Exhaustion can be a threat to your health

Debilitating fatigue isn't just for celebrities, and it's dangerous

Chicago TribuneDecember 21, 2010 

  • Four ways to fight exhaustion

    ■ Exercise. Once you have enough energy to stand, get moving. Exercise can especially help if the exhaustion is related to depression.

    ■ Take meditation mini breaks. If you're wired all day, you'll have trouble calming down at night and getting to sleep. The short breaks "will help you decompress, calm your mind and relax," said Judith Orloff, an assistant clinical professor of psychiatry at the University of California at Los Angeles and the author of Positive Energy. "Take a few deep breaths to relax the body," she said. "Focus on a positive image such as a sunset, a flower, a child's face. Stay focused on the positive image, breathe and relax. This will keep you in a centered place."

    ■ Stay in the present. Worrying is exhausting. "Do not project into the future or catastrophize," Orloff said. "Take doable-action steps to solve problems."

    ■ Nip it in the bud. Before things get too bad, prescribe yourself some rest.

  • Famously exhausted celebs

    Here are some stars who have claimed exhaustion:

    Wyclef Jean: The hip-hop star and would-be Haitian presidential candidate was hospitalized last month to treat exhaustion.

    Lindsay Lohan: The troubled star's "exhaustion" generally translates to "trip to rehab." She's on her fifth stint and is undergoing treatment at the Betty Ford Center.

    Amy Winehouse: In 2007, the Rehab singer canceled a number of shows in Europe as a result of what her publicists called "exhaustion" and ill health. Winehouse told the German magazine Stern that she was hospitalized during this time after overdosing on a mix of substances, including heroin, ecstasy, cocaine, ketamine and alcohol.

    Susan Boyle: The Britain's Got Talent runner-up jetted to worldwide fame before entering the Priory rehab center in London after the show's 2009 finale, suffering from exhaustion.

    Ashlee Simpson: During a 2005 performance in Japan, the singer left the stage midsong and briefly returned to apologize for losing her voice. She was hospitalized later that night for dehydration, bronchitis and what she reportedly called "complete exhaustion."

    Vincent D'Onofrio: After being hospitalized for exhaustion in 2004, D'Onofrio, who at the time starred in Law & Order: Criminal Intent, began sharing his leading-man duties.Ruben Studdard: After his second album, I Need an Angel, in 2004, Studdard checked himself into an Alabama hospital for "exhaustion," canceling a number of appearances.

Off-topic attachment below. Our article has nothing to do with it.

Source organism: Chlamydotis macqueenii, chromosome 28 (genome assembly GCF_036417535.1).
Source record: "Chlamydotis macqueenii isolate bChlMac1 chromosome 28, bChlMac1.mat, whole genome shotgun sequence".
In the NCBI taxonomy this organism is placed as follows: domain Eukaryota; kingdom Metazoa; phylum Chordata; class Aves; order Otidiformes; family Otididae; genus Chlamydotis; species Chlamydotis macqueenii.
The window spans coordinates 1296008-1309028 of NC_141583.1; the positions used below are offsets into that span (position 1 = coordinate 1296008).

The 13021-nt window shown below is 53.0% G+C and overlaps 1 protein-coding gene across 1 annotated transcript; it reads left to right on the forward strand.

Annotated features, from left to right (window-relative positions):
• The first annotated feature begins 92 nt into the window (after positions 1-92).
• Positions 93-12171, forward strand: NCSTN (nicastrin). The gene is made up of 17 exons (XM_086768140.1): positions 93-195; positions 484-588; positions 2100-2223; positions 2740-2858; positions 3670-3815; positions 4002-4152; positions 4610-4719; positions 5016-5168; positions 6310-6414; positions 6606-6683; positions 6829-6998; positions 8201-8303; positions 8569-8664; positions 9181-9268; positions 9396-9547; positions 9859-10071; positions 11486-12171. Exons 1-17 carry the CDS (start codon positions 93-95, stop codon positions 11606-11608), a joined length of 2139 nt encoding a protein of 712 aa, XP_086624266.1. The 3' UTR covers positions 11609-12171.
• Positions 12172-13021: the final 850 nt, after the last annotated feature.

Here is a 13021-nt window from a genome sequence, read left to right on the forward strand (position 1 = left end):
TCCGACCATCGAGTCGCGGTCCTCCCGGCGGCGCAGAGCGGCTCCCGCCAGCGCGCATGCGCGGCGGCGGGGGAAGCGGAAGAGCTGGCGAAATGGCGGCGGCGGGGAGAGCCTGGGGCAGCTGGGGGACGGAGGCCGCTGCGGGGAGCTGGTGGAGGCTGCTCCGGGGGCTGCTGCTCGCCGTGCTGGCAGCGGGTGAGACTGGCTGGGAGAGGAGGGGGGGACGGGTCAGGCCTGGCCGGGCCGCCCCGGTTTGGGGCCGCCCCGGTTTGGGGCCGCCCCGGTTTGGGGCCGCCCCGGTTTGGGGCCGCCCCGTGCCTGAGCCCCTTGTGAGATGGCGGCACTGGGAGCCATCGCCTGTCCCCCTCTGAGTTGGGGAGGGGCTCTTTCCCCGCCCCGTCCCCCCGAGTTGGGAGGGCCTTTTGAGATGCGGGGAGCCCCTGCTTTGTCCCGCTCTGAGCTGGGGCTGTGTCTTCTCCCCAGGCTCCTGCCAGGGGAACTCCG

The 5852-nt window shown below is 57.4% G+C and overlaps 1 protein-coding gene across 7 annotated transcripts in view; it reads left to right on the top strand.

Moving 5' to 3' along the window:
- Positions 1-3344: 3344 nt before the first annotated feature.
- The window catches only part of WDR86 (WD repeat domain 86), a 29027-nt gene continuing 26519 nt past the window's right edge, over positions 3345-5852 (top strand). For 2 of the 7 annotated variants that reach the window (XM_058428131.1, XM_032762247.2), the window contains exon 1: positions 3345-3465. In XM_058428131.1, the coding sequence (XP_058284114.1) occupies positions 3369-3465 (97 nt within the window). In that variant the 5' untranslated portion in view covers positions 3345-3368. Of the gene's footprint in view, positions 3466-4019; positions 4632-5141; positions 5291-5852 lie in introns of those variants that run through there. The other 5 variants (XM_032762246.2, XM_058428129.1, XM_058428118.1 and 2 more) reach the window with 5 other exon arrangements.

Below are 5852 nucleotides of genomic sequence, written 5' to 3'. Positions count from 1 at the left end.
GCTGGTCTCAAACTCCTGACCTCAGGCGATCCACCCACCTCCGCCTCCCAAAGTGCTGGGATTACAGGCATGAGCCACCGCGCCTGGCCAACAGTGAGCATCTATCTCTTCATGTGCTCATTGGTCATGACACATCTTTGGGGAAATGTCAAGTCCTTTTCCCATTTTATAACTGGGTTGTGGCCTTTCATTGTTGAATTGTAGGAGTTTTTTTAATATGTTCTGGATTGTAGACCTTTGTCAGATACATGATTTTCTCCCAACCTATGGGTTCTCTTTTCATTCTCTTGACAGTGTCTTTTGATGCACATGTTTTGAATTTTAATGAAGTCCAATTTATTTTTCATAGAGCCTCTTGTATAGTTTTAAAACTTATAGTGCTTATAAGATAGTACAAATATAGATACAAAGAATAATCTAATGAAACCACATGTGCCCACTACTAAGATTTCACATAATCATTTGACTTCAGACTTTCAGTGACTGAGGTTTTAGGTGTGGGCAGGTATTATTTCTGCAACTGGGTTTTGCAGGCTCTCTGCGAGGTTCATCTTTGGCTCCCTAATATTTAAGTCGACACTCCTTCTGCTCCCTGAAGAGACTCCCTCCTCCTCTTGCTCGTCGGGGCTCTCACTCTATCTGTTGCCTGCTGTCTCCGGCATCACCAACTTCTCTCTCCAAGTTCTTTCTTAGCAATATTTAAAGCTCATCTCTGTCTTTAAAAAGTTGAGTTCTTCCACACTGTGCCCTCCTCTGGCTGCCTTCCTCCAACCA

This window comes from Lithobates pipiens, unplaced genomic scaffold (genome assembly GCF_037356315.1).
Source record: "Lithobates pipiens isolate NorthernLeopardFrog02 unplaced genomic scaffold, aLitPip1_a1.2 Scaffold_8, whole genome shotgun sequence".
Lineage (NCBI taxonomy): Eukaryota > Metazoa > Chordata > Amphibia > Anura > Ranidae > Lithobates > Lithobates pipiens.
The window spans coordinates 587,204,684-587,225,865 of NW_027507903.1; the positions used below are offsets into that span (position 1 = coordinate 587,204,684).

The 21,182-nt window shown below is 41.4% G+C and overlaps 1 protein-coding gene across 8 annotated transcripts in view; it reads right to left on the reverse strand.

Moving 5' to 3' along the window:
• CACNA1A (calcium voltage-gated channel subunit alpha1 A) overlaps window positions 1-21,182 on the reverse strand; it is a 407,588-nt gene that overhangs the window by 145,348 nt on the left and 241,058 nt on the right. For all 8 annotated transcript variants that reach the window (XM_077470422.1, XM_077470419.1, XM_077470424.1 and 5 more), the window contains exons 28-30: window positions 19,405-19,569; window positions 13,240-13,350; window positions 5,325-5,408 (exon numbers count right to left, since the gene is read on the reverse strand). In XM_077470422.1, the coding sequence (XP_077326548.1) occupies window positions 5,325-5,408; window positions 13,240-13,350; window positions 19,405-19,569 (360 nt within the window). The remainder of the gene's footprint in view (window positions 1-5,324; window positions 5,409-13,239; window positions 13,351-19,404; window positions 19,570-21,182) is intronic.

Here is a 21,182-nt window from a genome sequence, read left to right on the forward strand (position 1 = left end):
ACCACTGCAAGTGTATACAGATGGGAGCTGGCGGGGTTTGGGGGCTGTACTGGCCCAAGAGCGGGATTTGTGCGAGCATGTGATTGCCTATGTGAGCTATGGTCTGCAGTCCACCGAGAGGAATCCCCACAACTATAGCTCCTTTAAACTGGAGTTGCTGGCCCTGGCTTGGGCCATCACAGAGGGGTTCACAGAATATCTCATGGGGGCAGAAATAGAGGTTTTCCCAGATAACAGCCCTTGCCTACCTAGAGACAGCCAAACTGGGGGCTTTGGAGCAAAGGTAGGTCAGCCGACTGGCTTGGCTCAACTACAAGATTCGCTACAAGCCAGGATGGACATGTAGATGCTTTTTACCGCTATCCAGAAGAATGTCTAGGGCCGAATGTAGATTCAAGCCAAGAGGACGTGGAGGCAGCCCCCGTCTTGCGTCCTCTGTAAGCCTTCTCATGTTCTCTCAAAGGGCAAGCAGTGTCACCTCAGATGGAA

Dave Chappelle: The comedian was reportedly hospitalized for exhaustion in 2007. His representatives said he needed to drink more water.

    Colin Farrell: Like Lohan, the Irish heartthrob was "exhausted" before heading off to rehab in 2005.

    Eminem: The rapper canceled a tour because of exhaustion and other medical issues in 2005. He reportedly was treated for sleeping-pill addiction.

For many of us, exhaustion is a fact of life. For the rich and famous, though, it seems that acute weariness can be so debilitating that it requires hospitalization.

Although eyes often roll when celebrities vanish to be treated for "exhaustion," experts say it can be a valid medical condition, even for those who don't have a publicist. Prolonged periods of physical stress and sleep deprivation can cause problems that shouldn't be ignored, they say, although Americans might not want to admit it.

"Exhaustion is real on many levels, but it's not part of our medical lexicon," said Dr. John Stracks, a mind-body specialist at Northwestern Memorial Hospital's Center for Integrative Medicine who treats chronic pain.

Americans have more sleep loss and longer work schedules than residents of most other industrialized countries, and both factors can lead to physical and emotional collapse, said Dr. Eve Van Cauter, a sleep researcher and professor of medicine at the University of Chicago.

Experts say chronic stress can trigger a cascade of negative health effects — in particular, gastrointestinal distress.